Recently, I have been planning to edit some of my almost finished work. As I was poring over some ideas to finish my WriMo novel, Dark Mountain Mean, I was considering the different levels/steps/kinds of editing. I have always prescribed to the thinking that editing writing (especially fiction), is done in steps or levels.
After an author pounds out the short story or novel, they should read their finished work. Note that I said "finished." Too often, we begin the editing process too soon. Finish first. Editing is the NEXT step. When reading through the work for the first time, the author--and those worthy individuals who have volunteered/had hands wrenched behind their back--should edit the work for CLARITY. Now, clarity is just "does this make sense?" Are characters doing stupid things? Did they cry too much, sigh too often, make movements not anatomically possible? Does time march on or stutter throughout like a PC game played on a bad graphics card? Did you write "the the?" Does one of your characters change hair color or change thier last name inexplicably (I've done that). The first edit is used to iron out easy-to-see deficiencies that as we are writing sound good, but until we actually read them, may not stand out.
Once this task is completed, a second, more thorough edit must take place. Where the first edit was simple and very little in way of changing the novel took place, this second edit could potentially fracture your sense of the novel's scenes, characters, structure, and even themes. It is where many an author will pull out their whiskers (or yank out their scrunchies) in frustration. The second round of editing will find the author looking for ELEMENTS OF STORY that may hinder the narrative or be off-putting to the audience. Now, this sounds vague and that is because, well, it is. Elements of story could be characterization, plot, scenery, time, dialogue, and more. It could be something specific like comedic timing, a scene out of place, a character left hanging, or a subplot that does not forward the story and needs lopped off. It could be something as esoteric as an improper tone or a out of place mood. As the author and his or her collaborators search the novel the second time (or a third and fourth), they will focus on the application of the story. The focus will be more on analyzing of the art, but it will take craft to fix these deficiencies. And sometimes that scalpel will have to be wielded by an unsteady hand. This is the HARD edit. This is also potentially the edit that skyrockets your novel or story. And, sadly, this edit may actually be two to three physical edits. That means, you may have to do it more than once to get it right.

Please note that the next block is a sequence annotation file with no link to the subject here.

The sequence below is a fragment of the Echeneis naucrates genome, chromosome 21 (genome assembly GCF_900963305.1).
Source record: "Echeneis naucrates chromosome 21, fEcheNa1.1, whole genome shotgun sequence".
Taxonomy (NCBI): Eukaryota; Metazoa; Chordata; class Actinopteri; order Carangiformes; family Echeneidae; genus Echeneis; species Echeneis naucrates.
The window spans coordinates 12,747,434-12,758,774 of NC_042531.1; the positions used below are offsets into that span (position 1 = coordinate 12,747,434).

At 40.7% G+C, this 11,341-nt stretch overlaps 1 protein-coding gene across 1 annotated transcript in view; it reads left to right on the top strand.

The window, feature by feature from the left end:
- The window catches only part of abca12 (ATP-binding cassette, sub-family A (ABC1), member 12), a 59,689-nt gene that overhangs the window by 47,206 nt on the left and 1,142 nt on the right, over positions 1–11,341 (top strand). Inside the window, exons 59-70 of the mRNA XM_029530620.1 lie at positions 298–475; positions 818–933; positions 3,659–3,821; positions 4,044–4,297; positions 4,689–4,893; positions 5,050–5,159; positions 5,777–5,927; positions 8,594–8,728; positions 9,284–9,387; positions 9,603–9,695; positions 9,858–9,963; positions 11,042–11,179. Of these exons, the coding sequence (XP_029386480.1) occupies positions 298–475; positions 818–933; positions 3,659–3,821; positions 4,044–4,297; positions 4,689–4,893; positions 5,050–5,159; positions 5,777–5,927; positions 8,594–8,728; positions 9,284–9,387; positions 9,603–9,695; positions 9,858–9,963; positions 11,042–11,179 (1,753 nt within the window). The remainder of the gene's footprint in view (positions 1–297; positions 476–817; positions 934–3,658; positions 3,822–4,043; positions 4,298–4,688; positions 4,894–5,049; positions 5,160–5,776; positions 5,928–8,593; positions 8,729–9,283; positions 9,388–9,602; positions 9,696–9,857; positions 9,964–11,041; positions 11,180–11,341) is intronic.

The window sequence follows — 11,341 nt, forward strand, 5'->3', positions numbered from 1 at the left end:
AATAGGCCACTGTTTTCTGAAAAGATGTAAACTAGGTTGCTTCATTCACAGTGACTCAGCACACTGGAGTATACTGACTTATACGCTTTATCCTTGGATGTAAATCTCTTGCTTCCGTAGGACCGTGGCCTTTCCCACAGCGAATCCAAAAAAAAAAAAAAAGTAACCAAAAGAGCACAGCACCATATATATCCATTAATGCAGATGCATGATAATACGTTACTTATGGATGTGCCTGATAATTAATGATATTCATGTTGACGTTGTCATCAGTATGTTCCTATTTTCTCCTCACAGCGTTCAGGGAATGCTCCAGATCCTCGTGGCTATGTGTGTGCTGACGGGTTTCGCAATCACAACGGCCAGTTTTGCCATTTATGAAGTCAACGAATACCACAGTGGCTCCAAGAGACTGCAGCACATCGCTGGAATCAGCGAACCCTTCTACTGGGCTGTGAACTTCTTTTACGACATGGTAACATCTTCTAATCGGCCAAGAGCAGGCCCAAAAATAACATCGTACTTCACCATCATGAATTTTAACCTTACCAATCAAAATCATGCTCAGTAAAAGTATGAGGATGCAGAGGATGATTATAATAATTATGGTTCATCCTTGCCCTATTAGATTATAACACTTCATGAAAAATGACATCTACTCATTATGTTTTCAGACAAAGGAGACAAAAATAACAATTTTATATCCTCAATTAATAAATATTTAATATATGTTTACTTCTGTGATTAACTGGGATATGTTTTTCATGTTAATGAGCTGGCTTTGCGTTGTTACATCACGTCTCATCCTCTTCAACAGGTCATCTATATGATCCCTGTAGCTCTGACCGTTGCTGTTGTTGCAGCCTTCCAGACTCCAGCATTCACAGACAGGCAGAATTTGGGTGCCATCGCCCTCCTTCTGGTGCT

Once you have pored over your work these three or four times already, you are about to pass out with boredom. Surely, no one will want to read this. Well, you have--several times, in fact. And if you still like it, you will now go through and spit polish it one last time. This time, you are going to fix all those nagging dangling participles, missing antecedents, run-on sentences and the invariable millions of comma splices that you have left behind in the wake of your previous edits. This is the GRAMMAR & PUNCTUATION edit that so many dread, but is actually the easiest and quickest edit you will do. It requires more than a word processor tool kit. To extract cliches, poor apostrophe usage, and confusing sentence structure, you must manually read each line. But have heart, it can be done.
And now, after baking this potato more than twice, the author is ready to serve up his or her delicacy to an agent or publisher whose mouth is watering for a good yarn. A story that will capture their imagination, a tale that will be spun that will tickle thier fancy, an outpouring of someone's Muse that will grab their attention. And, with a little providence, a lotta hard work, and some structured editing, this story is ready to whet the appetite of even the pickiest diner.